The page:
As most automakers work to develop new products and upgrade existing products, Ford is busy engineering ways to land drones in pickup beds and how to better medical supplies to remote African countries. This radical departure from the status quo is risky at best, yet if Ford can figure out a way to bring additional sources of income, it could redefine what an automaker can accomplish.
A few weeks ago, Ford flew in dozens of journalists for an annual gathering showcasing what they have been working on. While most of these events showcase sales results or even sneak peeks of next-generation cars, Ford took a different route. Instead, they spoke about how they are studying medical supply delivery in remote locales, developing a car share program to meet the needs of city dwellers like those in London, working on a better bus service to get people where they are going and how they are expanding their green car technology including investing $4.5 billion into research and development as well as adding 13 new EV vehicles globally.
While that news certainly wasn’t what many of my colleagues expected, Ford announced more news this week furthering a non-traditional path at the 2016 Consumer Electronics Show. One announcement was a partnership with Amazon in order to use their Echo voice-recognition system. This system, paired with Ford’s SYNC connectivity system, allows owners to use Alexa app in order to start up their cars, determine range and even open the garage door from the road.
Also, Ford announced it is working on engineering ways to land a drone in the back of a pickup. The idea is for search and rescue personnel to better utilize drones in the field to locate missing people.
All of these announcements seem at odds with a company who is known for its full-size trucks, Explorer SUV and the sporty Mustang. Yet, Ford envisions itself as an innovative company challenging the status quo and executives see a rebirth of what makes an automotive company like Apple did when it reinvented itself away from a computer company.
Ford Has Been Innovating For a While
In fact, Ford has been leading the way to a new automotive future right under our noses. For example, did you know Ford has more than 650 electrified vehicle patents and approximately 1,000 pending patent applications? Probably not. How about Ford spending $8 Billion to help fund a battery lab at the University of Michigan? Again, probably not.
If the electric car talk has the gasoline combustion enthusiast in you cringing, consider this: For the 2015 model year, the F-150 was sold with an EcoBoost engine 64 percent of the time. This continues a shift away from the larger 5.0L V8 which just a year ago was making up 45 percent of all F-150s sold. Also consider for the 2015 model year, Ford equipped nearly half of the EcoBoost trucks with its smaller 2.7L V6 engine. That’s right. Consumers are opting for a continually smaller engine with more innovation than a big V8.
While the use of aluminum in the F-150, the use of smaller turbocharged engines (like the 2.7L V6 engine), the loss of a rear-axle in the Mustang, the shift towards EV vehicles and the increase in spending on ride sharing, bus and other non-traditional programs may make the average Ford assembly line employee shake their head, it is hard to knock their success so far. As it stands Ford closed 2015 with a 5 percent increase, its best since pre-recession 2006, the F-series vehicle lineup outsold its nearest competitor by 179,810 units (more than some competitors produce in a year) and the new Explorer had its best performance in December 2015 (18,892 units) since 2005.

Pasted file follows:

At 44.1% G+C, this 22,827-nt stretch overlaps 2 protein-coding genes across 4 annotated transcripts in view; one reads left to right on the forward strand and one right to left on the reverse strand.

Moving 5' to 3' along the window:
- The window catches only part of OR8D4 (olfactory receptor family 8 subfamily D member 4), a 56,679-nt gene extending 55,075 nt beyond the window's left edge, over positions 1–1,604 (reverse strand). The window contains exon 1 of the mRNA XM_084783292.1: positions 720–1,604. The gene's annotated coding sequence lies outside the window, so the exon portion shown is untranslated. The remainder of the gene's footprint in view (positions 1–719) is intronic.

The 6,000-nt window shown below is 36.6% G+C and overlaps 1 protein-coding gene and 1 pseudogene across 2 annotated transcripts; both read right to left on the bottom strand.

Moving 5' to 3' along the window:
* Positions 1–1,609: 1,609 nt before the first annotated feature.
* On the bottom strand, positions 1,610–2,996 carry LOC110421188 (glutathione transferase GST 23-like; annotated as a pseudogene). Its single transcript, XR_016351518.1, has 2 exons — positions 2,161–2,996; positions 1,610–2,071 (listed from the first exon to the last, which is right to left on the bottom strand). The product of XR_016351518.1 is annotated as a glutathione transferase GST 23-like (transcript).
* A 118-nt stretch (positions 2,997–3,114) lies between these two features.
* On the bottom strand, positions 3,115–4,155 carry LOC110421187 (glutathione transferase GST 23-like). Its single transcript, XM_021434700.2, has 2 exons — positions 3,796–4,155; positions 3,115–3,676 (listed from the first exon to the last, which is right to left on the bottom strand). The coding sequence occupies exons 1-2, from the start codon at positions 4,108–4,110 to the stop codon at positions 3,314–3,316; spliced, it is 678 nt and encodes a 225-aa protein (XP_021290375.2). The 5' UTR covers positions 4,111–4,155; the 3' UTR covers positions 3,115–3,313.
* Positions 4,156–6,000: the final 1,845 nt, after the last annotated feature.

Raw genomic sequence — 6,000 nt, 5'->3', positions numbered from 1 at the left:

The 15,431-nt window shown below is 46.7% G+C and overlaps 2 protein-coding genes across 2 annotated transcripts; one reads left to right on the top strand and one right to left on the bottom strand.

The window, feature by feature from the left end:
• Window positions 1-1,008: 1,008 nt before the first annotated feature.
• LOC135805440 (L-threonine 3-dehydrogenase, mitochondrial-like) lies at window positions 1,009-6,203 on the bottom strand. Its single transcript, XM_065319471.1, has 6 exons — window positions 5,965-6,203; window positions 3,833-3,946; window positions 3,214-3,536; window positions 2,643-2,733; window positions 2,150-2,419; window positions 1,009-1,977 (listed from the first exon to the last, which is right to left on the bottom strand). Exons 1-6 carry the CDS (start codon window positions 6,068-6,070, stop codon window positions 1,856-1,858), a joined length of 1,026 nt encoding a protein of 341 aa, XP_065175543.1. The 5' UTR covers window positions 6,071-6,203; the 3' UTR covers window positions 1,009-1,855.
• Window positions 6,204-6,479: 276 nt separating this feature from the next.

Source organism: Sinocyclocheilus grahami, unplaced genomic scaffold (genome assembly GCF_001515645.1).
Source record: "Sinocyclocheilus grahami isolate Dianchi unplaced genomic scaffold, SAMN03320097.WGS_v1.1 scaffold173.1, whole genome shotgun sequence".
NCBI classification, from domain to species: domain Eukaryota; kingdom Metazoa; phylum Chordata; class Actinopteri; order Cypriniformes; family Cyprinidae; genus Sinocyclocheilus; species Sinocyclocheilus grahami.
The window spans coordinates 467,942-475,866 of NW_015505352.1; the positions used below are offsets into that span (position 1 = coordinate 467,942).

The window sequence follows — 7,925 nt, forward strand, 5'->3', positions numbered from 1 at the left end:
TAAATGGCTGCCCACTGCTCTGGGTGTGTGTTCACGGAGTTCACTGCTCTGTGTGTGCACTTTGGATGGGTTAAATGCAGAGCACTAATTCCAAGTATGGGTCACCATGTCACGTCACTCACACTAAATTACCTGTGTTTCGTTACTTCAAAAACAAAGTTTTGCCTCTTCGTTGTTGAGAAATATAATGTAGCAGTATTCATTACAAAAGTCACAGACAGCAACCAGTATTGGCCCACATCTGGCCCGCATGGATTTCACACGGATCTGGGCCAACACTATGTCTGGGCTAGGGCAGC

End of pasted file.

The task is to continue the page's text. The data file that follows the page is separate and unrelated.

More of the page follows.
What’s the Risk Then?
You may be wondering what’s the big deal. So what Ford is looking into healthcare delivery and they are building more electric vehicles. Who cares? A whole host of people are watching carefully.
First, let’s understand the risk. Currently, Ford is spending millions on these “pet” projects. While some will deliver new technologies (like the backup trailer assist on the new F-150), others will simply sputter out. This is OK since times are good. However, when times aren’t so good, these pet projects are going to be seen as a egregious waste of money. This could be especially the case if say competitors take this opportunity to improve their vehicles in key ways that set Ford back.
What happens then? Well, if I am on Ford’s Board of Directors, I immediately call for the resignations of all the key company executives. Next, I borrow against credit and/or raid any places for additional capital (say the less-profitable EV vehicle development) and spend all the money on profit generators like the F-150. I also spend money convincing the buying public, Ford is a car manufacture.
If things fall apart, this may well just set the company back for years until it can develop the latest automotive powertrain and technology to rise to the top.
Now, there are those who will say Ford will not forget their core business. This is true a part of Ford is going to keep their feet anchored in the present while another part will look to the future, CEO Mark Fields has said as much. However, this doesn’t always work out. Humans are well humans and we naturally focus more time and attention on things that interest us. If too many Ford executives get caught looking into the future, this could backfire quickly on Ford.
While the risk is certainly there, it almost goes without saying things are good at Ford right now, really good. It remains to be seen if these new innovations can keep propelling the company forward. For now, some of the ideas may seem different, but it is clear they are working.